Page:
PHPUnit has a variety of command line options. Once we have identified a set of command line options that work well, we will quickly get tired of typing them into a command line. Thankfully, PHPUnit offers an XML configuration file.
This configuration file provides the ability to set any of the command line options. It can also be used to set up various aspects of your test environment such as defining variables, setting the include path, setting other PHP configuration options, and more.
The following XML code should be placed in
<phpunit colors="true" strict="true" verbose="true" > <testsuites> <testsuite name="Go Fish Test Suite"> <file>CardTest.php</file> </testsuite> </testsuites> </phpunit>
Then we can run the following command:
We will see that our test case has been run in the colors mode.
We are no longer telling the
phpunit script which test case to run. When we utilize a configuration file we are able to use that file to modify the behavior of PHPUnit. This allows us to get rid of the command line options.
phpunit script runs, it will look for a file in the current directory called
phpunit.xml. If this file exists, it will be loaded as a configuration file. You can explicitly specify the configuration file using the following command:
phpunit –c phpunit.xml
In our test file we have enabled the colors, strict, and verbose flags. These are all attributes of the root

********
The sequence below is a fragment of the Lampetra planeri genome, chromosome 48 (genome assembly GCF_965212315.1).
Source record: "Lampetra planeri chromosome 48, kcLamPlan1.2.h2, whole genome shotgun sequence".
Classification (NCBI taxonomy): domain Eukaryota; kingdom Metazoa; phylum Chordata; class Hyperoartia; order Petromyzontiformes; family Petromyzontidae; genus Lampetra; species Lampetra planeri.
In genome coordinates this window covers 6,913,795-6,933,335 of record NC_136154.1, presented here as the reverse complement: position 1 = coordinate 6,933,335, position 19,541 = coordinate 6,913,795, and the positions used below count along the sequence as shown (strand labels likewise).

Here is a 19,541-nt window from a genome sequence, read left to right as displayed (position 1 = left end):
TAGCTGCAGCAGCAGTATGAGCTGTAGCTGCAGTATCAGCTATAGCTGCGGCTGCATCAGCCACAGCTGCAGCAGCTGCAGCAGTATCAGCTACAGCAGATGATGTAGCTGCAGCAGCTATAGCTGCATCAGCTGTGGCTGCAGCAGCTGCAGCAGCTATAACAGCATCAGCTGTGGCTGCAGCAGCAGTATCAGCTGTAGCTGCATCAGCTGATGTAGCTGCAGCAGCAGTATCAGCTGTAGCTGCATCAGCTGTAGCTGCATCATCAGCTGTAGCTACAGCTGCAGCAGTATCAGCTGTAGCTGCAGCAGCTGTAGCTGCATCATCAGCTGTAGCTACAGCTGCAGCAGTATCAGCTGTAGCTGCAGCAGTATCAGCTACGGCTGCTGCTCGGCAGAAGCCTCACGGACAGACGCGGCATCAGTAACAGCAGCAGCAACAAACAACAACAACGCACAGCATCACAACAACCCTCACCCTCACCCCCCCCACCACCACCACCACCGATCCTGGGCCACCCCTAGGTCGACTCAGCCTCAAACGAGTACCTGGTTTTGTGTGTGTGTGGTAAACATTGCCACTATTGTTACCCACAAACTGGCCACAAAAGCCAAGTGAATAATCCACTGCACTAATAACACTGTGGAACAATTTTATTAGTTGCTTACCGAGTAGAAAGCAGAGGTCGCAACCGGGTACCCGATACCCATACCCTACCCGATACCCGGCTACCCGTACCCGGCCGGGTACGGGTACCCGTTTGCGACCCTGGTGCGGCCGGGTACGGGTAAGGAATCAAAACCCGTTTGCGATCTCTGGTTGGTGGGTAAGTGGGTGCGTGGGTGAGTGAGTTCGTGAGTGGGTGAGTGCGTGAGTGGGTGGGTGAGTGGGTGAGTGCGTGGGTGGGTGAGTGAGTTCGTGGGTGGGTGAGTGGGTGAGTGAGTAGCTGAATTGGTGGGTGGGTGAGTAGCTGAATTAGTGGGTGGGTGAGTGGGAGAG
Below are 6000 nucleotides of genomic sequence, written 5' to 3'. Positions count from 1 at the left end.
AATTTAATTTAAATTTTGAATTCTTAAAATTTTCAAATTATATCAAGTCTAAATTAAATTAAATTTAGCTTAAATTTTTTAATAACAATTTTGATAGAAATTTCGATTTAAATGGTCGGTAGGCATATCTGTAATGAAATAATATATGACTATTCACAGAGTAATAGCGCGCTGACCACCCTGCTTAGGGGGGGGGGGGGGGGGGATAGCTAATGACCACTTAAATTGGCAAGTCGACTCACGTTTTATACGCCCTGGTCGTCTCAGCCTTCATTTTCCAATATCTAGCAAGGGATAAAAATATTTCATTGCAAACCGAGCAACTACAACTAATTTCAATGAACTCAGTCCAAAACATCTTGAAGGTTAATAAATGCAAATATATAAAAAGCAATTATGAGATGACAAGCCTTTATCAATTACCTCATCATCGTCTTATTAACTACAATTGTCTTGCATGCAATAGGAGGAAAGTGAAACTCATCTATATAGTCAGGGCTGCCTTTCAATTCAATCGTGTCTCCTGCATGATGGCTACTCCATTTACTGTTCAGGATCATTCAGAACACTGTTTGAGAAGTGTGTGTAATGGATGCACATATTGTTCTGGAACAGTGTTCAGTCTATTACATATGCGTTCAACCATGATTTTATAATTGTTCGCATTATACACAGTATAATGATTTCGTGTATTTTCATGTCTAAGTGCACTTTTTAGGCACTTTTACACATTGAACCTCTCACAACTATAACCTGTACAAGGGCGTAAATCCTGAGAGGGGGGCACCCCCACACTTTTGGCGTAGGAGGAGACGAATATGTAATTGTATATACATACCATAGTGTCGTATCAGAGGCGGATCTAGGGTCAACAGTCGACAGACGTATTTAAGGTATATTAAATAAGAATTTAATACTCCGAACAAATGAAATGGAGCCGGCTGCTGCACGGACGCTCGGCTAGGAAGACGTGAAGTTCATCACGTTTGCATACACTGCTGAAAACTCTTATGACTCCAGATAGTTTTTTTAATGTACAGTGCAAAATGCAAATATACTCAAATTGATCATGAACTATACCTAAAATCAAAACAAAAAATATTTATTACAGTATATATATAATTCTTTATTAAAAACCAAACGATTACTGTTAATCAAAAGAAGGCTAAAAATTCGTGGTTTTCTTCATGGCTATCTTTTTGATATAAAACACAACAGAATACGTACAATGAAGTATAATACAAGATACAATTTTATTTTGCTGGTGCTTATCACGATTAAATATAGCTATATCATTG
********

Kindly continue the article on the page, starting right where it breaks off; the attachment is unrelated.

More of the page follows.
<phpunit> element. Using the
<testsuites> element we also define which test cases will be run.
<testsuites> element will contain one or more
<testsuite> elements. The
<testsuite> element should always have a
name attribute that gives a short description of the test suite. The
<testsuite> element will finally contain one or more
<directory> elements, which define files and directories containing test cases that should be run. You can also specify any number of
<exclude> elements that will contain a path that will be ignored when searching for test cases.
In our example we are using a single
<file> element to load our
CardTest.php file. We could just as easily use
<directory>. The following
<testsuite> element highlights the difference:
<testsuite name="Go Fish Test Suite"> <directory>.</directory> </testsuite>
When specifying directories it should be kept in mind that by default, only files in that directory and any child directories with the pattern
*Test.php will be loaded. You can change this behavior using the
suffix attribute of the
<directory> element. So we could also use the following configuration to specify this explicitly:
<testsuite name="Go Fish Test Suite"> <directory suffix="Test.php">.</directory> </testsuite>
There are many other configuration options available in PHPUnit. Some of them we will cover in later recipes. If you would like to explore all of the options you have at your disposal you should view the PHPUnit documentation: http://www.phpunit.de/manual/current/en/appendixes.configuration.html.
As you continue building a test suite you may find yourself using the
phpunit.xml file to handle environment configurations or other types of configurations that may not always be necessary for some developers. Instead of providing a
phpunit.xml file, you can provide a
phpunit.xml.dist file. PHPUnit will attempt to use this file if a
phpunit.xml file is not found in the current directory. This allows you to package a default configuration in
phpunit.xml.dist while letting people easily override it by providing their own